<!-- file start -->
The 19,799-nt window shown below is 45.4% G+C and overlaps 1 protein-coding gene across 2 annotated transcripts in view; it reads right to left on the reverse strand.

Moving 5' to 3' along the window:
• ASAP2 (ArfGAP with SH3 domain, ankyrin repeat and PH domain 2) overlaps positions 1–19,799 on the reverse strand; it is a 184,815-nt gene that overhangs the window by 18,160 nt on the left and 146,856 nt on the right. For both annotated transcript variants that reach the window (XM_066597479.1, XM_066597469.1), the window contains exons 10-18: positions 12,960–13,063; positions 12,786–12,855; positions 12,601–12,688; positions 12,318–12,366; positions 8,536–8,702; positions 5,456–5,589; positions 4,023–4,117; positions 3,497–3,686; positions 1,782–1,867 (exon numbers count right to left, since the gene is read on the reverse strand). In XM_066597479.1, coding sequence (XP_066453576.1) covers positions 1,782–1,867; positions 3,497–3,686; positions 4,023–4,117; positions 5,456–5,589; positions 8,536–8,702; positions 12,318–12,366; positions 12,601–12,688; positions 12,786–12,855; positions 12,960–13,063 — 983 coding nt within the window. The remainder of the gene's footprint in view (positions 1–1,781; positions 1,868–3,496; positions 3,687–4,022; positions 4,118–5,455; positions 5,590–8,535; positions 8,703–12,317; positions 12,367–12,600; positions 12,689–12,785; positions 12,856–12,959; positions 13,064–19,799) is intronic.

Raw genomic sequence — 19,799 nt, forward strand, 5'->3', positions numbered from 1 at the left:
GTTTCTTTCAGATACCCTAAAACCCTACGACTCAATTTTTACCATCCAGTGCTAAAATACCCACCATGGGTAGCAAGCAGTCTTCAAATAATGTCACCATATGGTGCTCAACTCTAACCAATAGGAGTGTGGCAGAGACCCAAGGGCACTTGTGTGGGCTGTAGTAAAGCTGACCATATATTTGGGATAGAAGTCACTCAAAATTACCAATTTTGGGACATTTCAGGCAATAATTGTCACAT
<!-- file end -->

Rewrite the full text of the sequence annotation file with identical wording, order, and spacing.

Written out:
The 19,799-nt window shown below is 45.4% G+C and overlaps 1 protein-coding gene across 2 annotated transcripts in view; it reads right to left on the reverse strand.

Moving 5' to 3' along the window:
• ASAP2 (ArfGAP with SH3 domain, ankyrin repeat and PH domain 2) overlaps positions 1–19,799 on the reverse strand; it is a 184,815-nt gene that overhangs the window by 18,160 nt on the left and 146,856 nt on the right. For both annotated transcript variants that reach the window (XM_066597479.1, XM_066597469.1), the window contains exons 10-18: positions 12,960–13,063; positions 12,786–12,855; positions 12,601–12,688; positions 12,318–12,366; positions 8,536–8,702; positions 5,456–5,589; positions 4,023–4,117; positions 3,497–3,686; positions 1,782–1,867 (exon numbers count right to left, since the gene is read on the reverse strand). In XM_066597479.1, coding sequence (XP_066453576.1) covers positions 1,782–1,867; positions 3,497–3,686; positions 4,023–4,117; positions 5,456–5,589; positions 8,536–8,702; positions 12,318–12,366; positions 12,601–12,688; positions 12,786–12,855; positions 12,960–13,063 — 983 coding nt within the window. The remainder of the gene's footprint in view (positions 1–1,781; positions 1,868–3,496; positions 3,687–4,022; positions 4,118–5,455; positions 5,590–8,535; positions 8,703–12,317; positions 12,367–12,600; positions 12,689–12,785; positions 12,856–12,959; positions 13,064–19,799) is intronic.

Raw genomic sequence — 19,799 nt, forward strand, 5'->3', positions numbered from 1 at the left:
GTTTCTTTCAGATACCCTAAAACCCTACGACTCAATTTTTACCATCCAGTGCTAAAATACCCACCATGGGTAGCAAGCAGTCTTCAAATAATGTCACCATATGGTGCTCAACTCTAACCAATAGGAGTGTGGCAGAGACCCAAGGGCACTTGTGTGGGCTGTAGTAAAGCTGACCATATATTTGGGATAGAAGTCACTCAAAATTACCAATTTTGGGACATTTCAGGCAATAATTGTCACAT